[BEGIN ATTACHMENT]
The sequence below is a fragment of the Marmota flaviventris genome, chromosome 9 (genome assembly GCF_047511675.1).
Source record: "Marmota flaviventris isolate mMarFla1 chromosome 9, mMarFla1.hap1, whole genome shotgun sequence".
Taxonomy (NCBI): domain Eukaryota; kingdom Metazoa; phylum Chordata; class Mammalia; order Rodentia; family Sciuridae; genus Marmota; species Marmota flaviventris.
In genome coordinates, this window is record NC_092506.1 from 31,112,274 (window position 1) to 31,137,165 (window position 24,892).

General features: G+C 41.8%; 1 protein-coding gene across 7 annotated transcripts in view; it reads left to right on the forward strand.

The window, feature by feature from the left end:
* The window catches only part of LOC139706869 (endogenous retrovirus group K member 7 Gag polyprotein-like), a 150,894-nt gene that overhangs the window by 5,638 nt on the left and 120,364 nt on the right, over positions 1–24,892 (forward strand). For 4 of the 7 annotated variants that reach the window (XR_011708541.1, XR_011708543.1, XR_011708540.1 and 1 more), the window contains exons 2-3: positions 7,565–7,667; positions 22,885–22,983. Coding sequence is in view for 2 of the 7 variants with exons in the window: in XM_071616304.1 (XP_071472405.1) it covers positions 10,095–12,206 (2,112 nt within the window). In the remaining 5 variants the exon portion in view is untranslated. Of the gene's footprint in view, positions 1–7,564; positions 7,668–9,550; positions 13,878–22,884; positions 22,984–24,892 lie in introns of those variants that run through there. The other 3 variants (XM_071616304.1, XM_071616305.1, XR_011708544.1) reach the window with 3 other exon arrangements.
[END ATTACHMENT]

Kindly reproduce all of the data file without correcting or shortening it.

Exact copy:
The sequence below is a fragment of the Marmota flaviventris genome, chromosome 9 (genome assembly GCF_047511675.1).
Source record: "Marmota flaviventris isolate mMarFla1 chromosome 9, mMarFla1.hap1, whole genome shotgun sequence".
Taxonomy (NCBI): domain Eukaryota; kingdom Metazoa; phylum Chordata; class Mammalia; order Rodentia; family Sciuridae; genus Marmota; species Marmota flaviventris.
In genome coordinates, this window is record NC_092506.1 from 31,112,274 (window position 1) to 31,137,165 (window position 24,892).

General features: G+C 41.8%; 1 protein-coding gene across 7 annotated transcripts in view; it reads left to right on the forward strand.

The window, feature by feature from the left end:
* The window catches only part of LOC139706869 (endogenous retrovirus group K member 7 Gag polyprotein-like), a 150,894-nt gene that overhangs the window by 5,638 nt on the left and 120,364 nt on the right, over positions 1–24,892 (forward strand). For 4 of the 7 annotated variants that reach the window (XR_011708541.1, XR_011708543.1, XR_011708540.1 and 1 more), the window contains exons 2-3: positions 7,565–7,667; positions 22,885–22,983. Coding sequence is in view for 2 of the 7 variants with exons in the window: in XM_071616304.1 (XP_071472405.1) it covers positions 10,095–12,206 (2,112 nt within the window). In the remaining 5 variants the exon portion in view is untranslated. Of the gene's footprint in view, positions 1–7,564; positions 7,668–9,550; positions 13,878–22,884; positions 22,984–24,892 lie in introns of those variants that run through there. The other 3 variants (XM_071616304.1, XM_071616305.1, XR_011708544.1) reach the window with 3 other exon arrangements.